The Google vs. Microsoft Patent Rumble

M.G. Siegler (and again) and Tim Carmody have been covering an amusing scuffle between the two technology giants. Per Siegler, the levels of deception here are ripe for the Hollywood treatment:


So what Drummond is saying is that Microsoft’s offer to team up with Google to buy the Novell patents was more or less a trick. By teaming up on the Novell patents, Google would have them, but they wouldn’t have been able to have been used to protect Android, because Microsoft would have had them too.

Should Google have just gone along with that anyway, since ultimately Microsoft did get them (along with Apple, Oracle, and EMC)? You could argue that. But fortunately for Google, the courts intervened in that deal and made Microsoft sell off the patents they bought and made the others in the group license the rest, Drummond notes.

This may go a bit deeper too. It’s conceivable that Microsoft knew Google would never go for this joint-acquisition plan, but offered it anyway so that when the DoJ did look into the deal, Microsoft would point to the offer sent Google’s way. These companies are very smart and calculating, don’t put something like this past either of them. [Emphasis added]

Ain’t life grand? On the substantive question raised by this intra-corporate beef, Tim Lee is as always a reliable guide:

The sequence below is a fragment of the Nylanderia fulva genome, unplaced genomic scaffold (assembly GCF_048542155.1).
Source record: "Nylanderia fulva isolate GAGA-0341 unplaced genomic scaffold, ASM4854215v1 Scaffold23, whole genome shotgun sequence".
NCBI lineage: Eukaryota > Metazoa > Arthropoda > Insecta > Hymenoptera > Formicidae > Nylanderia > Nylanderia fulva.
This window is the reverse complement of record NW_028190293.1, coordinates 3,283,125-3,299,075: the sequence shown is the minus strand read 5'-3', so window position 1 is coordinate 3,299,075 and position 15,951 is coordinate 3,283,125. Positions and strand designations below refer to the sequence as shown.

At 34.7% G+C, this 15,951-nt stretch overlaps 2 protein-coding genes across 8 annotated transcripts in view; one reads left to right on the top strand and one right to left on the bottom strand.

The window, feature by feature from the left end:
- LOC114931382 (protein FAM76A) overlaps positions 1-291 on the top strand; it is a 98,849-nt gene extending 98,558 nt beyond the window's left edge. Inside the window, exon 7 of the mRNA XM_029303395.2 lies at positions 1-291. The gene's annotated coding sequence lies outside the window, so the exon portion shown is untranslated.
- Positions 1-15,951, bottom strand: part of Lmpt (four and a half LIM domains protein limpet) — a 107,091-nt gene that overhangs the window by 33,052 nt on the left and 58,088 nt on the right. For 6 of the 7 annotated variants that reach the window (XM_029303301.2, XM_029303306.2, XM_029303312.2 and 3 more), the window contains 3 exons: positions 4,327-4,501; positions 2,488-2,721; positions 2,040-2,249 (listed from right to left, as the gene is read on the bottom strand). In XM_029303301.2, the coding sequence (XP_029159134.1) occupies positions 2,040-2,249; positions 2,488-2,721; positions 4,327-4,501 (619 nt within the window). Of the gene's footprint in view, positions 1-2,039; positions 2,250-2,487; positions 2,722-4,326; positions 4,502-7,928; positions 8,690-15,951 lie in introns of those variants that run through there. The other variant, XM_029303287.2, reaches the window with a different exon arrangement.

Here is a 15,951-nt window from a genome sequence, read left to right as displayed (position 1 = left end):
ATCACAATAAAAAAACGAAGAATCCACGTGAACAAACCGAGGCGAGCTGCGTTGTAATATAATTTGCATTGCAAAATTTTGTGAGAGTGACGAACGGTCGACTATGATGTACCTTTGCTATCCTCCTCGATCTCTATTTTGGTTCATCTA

Right now, Google and its licensees are facing accusations that they’ve infringed hundreds of patents. Fighting those patents one at time is an impossible task; even if 90 percent of them are “bogus” (which they probably are), the non-bogus 10 percent will be more than enough for companies like Microsoft and Oracle to extract billions of dollars in royalties.

A far-ranging debate about the merits of software patents in general—rather than the validity of the particular software patents Google allegedly infringes—would be in Google’s interest. If Google’s opponents start to worry that prolonged litigation could strengthen the case for new subject matter restrictions—potentially leading to having their entire portfolio invalidated—they’re going to be more inclined to reach a quick settlement.

And this is the ideal time to do it. The unprecedented volume of litigation has driven an unprecedented level of interest in the subject from mainstream outlets like NPR and the Economist. In a few years, it’s going to be painfully obvious that this year’s patent reform legislation didn’t fix the problem. So if abolition is the right reform (and I think it is), then companies that say so early are going to look prescient.

I can think of only one counter-argument that seems remotely convincing: perhaps one wouldn’t want the cause of abolition to be tarnished by its association with Google, though of course it’s not obvious that this would hurt the cause rather than lend credence to it. 

Reihan Salam — Reihan Salam is executive editor of National Review and a National Review Institute policy fellow.

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